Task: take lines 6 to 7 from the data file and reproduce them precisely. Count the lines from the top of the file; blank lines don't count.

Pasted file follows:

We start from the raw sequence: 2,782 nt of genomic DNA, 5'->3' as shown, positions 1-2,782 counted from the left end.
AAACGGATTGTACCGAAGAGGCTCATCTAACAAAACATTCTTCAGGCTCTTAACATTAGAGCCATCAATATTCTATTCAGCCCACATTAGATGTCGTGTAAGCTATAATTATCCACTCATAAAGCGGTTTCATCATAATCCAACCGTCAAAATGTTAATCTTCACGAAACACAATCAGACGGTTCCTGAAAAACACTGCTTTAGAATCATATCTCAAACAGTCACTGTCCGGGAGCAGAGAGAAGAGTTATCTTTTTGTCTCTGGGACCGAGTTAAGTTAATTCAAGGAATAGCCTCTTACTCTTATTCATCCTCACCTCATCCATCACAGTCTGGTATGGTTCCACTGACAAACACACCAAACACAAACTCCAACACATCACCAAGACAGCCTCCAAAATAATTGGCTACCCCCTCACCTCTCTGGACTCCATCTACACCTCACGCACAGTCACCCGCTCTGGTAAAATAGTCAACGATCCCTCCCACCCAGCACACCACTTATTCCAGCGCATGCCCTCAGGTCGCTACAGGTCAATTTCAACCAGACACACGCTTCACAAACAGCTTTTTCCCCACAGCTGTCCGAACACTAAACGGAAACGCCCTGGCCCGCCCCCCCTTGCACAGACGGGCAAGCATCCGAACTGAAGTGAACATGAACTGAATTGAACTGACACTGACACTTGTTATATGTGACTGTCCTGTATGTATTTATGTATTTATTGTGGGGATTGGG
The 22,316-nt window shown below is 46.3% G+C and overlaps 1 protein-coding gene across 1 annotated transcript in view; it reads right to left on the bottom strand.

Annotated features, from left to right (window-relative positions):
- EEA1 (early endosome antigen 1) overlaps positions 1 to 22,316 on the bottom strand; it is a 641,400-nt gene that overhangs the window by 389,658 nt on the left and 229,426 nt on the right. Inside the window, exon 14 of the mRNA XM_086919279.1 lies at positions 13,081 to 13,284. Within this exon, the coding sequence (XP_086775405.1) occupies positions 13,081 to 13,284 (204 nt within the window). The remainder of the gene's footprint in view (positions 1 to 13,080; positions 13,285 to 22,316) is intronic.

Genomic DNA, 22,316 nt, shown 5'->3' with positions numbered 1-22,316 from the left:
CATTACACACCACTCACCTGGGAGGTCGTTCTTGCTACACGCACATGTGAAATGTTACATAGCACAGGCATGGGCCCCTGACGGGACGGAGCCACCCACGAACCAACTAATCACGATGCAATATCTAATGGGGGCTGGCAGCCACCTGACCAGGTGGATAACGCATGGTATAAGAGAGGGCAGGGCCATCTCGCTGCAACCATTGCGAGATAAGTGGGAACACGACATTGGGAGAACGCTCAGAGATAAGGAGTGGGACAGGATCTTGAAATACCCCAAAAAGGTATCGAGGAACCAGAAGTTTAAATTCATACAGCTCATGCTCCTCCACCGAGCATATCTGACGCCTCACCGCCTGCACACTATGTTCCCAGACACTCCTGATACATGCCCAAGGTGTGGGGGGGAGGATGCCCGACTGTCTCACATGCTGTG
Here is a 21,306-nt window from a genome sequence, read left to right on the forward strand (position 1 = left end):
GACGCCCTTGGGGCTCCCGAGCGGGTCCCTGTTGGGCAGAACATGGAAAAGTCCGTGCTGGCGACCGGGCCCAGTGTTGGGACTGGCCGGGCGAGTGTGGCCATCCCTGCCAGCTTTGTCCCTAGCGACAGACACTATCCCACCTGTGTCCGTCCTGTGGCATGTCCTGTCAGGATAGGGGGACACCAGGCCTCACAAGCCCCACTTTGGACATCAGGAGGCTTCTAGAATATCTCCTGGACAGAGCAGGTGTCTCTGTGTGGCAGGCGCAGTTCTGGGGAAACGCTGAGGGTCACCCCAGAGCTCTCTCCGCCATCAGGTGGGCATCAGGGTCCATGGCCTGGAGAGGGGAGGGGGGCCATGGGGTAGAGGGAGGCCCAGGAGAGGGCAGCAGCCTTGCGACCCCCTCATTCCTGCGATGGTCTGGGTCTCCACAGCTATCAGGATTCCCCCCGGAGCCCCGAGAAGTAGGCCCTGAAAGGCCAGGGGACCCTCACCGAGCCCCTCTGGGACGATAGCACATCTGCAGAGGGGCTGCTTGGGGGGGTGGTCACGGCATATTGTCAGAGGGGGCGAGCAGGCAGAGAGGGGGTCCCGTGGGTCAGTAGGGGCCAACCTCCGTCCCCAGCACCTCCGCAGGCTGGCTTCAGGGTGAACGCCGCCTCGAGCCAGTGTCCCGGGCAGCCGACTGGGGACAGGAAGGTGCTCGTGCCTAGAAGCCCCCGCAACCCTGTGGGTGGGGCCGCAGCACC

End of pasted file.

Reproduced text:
Genomic DNA, 22,316 nt, shown 5'->3' with positions numbered 1-22,316 from the left:
CATTACACACCACTCACCTGGGAGGTCGTTCTTGCTACACGCACATGTGAAATGTTACATAGCACAGGCATGGGCCCCTGACGGGACGGAGCCACCCACGAACCAACTAATCACGATGCAATATCTAATGGGGGCTGGCAGCCACCTGACCAGGTGGATAACGCATGGTATAAGAGAGGGCAGGGCCATCTCGCTGCAACCATTGCGAGATAAGTGGGAACACGACATTGGGAGAACGCTCAGAGATAAGGAGTGGGACAGGATCTTGAAATACCCCAAAAAGGTATCGAGGAACCAGAAGTTTAAATTCATACAGCTCATGCTCCTCCACCGAGCATATCTGACGCCTCACCGCCTGCACACTATGTTCCCAGACACTCCTGATACATGCCCAAGGTGTGGGGGGGAGGATGCCCGACTGTCTCACATGCTGTG